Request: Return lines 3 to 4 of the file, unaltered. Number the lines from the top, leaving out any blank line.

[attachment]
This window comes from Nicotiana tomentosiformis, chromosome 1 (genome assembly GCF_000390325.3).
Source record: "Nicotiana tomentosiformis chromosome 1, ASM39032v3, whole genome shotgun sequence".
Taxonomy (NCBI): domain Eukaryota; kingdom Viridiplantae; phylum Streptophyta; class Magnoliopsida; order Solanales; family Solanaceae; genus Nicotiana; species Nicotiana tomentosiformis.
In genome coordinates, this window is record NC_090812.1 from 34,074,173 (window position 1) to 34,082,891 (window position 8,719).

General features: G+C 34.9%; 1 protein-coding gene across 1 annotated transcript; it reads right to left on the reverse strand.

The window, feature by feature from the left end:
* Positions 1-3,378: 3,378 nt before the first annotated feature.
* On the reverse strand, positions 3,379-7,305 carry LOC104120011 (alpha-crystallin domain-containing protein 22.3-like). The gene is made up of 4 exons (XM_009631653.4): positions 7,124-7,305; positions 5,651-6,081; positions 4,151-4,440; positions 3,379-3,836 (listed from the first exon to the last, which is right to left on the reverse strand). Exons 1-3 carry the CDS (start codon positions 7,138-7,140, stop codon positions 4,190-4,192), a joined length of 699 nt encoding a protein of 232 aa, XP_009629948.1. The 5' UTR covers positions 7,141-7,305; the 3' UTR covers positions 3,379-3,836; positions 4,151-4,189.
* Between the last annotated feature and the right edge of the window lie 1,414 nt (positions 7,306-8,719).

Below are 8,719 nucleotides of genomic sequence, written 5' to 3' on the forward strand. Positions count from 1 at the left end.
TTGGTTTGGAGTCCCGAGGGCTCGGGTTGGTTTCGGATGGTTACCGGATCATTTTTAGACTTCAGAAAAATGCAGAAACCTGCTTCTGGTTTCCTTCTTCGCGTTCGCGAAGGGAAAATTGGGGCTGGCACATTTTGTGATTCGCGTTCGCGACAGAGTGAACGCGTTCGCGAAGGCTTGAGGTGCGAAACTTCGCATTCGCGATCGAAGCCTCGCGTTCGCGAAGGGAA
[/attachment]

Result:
Taxonomy (NCBI): domain Eukaryota; kingdom Viridiplantae; phylum Streptophyta; class Magnoliopsida; order Solanales; family Solanaceae; genus Nicotiana; species Nicotiana tomentosiformis.
In genome coordinates, this window is record NC_090812.1 from 34,074,173 (window position 1) to 34,082,891 (window position 8,719).